Hardwood Anatomy and Identification Pore arrangement After you determine a piece of wood is a hardwood, you should examine the pores in greater detail. Examine the size, distribution, and changes in number of pores. Hardwoods can be classified into three groups based on the Pores: • Ring-porous hardwoods (Figure 3) Oaks and elms have pores that transition from small to large abruptly from the earlywood to the latewood. The largest of the pores are clearly visible to the naked eye. • Semi-ring porous hardwoods (Figure 4) Walnut, pecan, and hickory have pores that gradually change from small to large in a growth ring. • Diffuse-porous hardwoods (Figure 5) Yellow poplar, gum, and maple have pores that are the same size throughout the growth ring. Pores are also distributed in other ways in wood. They can be arranged as follows: A. Solitary pores- Individual pores evenly spaced. B. Pore chains- Multiple pores chained together. C. Nested pores- Clusters of pores connected together. D. Multiple pore- Two or more pores clustered together. E. Wavy bands- Bands of pores with a wavy appearance. Figure 6 illustrates these features.

Figure 3

Figure 4

Figure 5




Classification of pore transition from earlywood to latewood

Figure 6. Vessel (pore) arrangement

Wood Rays After you examine the pores, look at the rays. Wood rays look like small stripes that go from one edge of a piece of wood to the other edge on the cross-sectional face. Wood rays transport food and water horizontally in the tree. The rays in most species are unique and allow for easy identification. Oaks, for example, have very large rays that are visible to the naked eye. Sycamores can be identified by the number of rays. Examining the tangential and radial surfaces of wood for the characteristics of rays can help you identify wood species. Rays vary both in height and width, so examining both surfaces is key in identifying wood species. Looking at the tangential surface will allow you to look at ray height. Some rays are several inches tall, while others are difficult to see at all. The rays in oak can be over an inch high (white oak) or less than an inch (red oak).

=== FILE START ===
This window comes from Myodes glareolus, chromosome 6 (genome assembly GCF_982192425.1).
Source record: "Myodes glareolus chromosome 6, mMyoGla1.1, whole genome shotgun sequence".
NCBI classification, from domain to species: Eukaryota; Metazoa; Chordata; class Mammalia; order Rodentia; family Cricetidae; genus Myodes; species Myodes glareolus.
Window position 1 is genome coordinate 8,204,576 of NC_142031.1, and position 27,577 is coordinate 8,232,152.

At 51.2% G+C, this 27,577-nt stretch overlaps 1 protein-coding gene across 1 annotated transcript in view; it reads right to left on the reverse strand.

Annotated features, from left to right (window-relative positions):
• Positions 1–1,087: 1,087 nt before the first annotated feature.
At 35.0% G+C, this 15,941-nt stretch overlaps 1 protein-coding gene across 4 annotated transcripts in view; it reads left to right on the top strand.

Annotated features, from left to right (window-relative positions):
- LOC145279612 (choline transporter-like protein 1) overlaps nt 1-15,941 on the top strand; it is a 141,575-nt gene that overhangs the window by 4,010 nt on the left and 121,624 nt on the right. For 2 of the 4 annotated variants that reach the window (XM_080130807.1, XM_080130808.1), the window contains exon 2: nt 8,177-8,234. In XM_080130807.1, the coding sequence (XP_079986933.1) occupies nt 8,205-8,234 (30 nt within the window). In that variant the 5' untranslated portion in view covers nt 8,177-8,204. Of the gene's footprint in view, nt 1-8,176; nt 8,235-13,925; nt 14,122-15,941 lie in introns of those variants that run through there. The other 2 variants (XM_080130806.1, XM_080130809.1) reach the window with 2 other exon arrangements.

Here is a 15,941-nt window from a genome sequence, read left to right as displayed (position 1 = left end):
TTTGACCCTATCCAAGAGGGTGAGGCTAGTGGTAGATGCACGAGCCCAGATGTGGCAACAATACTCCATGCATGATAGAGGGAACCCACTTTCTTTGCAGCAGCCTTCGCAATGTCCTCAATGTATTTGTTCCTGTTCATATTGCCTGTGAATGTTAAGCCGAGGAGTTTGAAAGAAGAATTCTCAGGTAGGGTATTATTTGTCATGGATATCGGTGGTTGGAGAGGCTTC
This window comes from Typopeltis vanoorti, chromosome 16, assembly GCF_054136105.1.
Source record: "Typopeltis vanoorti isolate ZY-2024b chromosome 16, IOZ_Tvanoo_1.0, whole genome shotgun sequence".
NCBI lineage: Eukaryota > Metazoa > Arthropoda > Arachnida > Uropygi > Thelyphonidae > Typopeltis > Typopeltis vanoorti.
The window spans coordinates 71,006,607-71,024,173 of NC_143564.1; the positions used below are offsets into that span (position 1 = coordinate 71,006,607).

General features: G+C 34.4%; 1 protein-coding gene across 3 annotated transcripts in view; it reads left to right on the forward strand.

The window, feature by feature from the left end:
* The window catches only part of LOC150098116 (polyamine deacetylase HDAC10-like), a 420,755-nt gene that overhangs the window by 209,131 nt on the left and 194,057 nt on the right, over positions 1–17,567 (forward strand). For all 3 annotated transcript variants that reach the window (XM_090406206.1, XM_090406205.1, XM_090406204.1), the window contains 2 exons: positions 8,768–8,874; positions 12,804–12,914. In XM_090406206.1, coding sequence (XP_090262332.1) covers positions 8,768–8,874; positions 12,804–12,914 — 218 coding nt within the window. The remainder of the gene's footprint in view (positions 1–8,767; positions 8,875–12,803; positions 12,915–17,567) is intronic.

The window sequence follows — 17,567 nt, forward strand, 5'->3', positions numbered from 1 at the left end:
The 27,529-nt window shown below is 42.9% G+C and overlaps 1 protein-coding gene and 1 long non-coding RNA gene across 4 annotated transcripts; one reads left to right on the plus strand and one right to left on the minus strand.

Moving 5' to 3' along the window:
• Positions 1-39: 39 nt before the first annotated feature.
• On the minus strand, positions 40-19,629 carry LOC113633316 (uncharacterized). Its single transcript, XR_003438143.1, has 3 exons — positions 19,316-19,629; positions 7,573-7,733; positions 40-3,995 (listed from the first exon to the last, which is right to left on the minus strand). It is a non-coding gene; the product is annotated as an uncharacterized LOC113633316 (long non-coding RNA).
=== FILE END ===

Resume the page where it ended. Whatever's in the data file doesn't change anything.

On the radial face of a cut piece of wood, the rays are often exposed. Many species have rays in great numbers, causing the wood to have what is called “ray fleck,” a very attractive characteristic.

Parenchyma Thin-walled cells that store food in the wood are called parenchyma. These cells are rare in softwoods but present in large numbers in many hardwoods. Parenchyma are often hard to see but can be useful in wood identification. Parenchyma can be separated into two groups, paratracheal (contact pores or vessels) or aportracheal (not attached to vessels or pores). Figure 7 shows different parenchyma cells.

Figure 7. Classification of parenchyma arrangements around hardwood pores. (cross- section view)

Softwoods Resin Canals

Growth Rings

Resin canals look similar to the vessels in hardwoods but are often much smaller. They create resin to defend against insect attacks and general damage. Resin canals are most often found in the latewood of a growth ring. Some softwoods contain resin canals, and some don’t. Species that have resin canals are often pines, spruce, larch, or Douglas fir. Species that do not have resin canals are often fir, hemlock, cedar, redwood, baldcypress, and yew. Woods with resin canals can be separated by resin canal size. Those with large resin canals are generally pines.

You can also look at growth rings to help identify wood species. For example, the transition from light colored wood to darker wood is abrupt in Southern yellow pine. The transitions are very gradual in other species, such as white pine and cedar.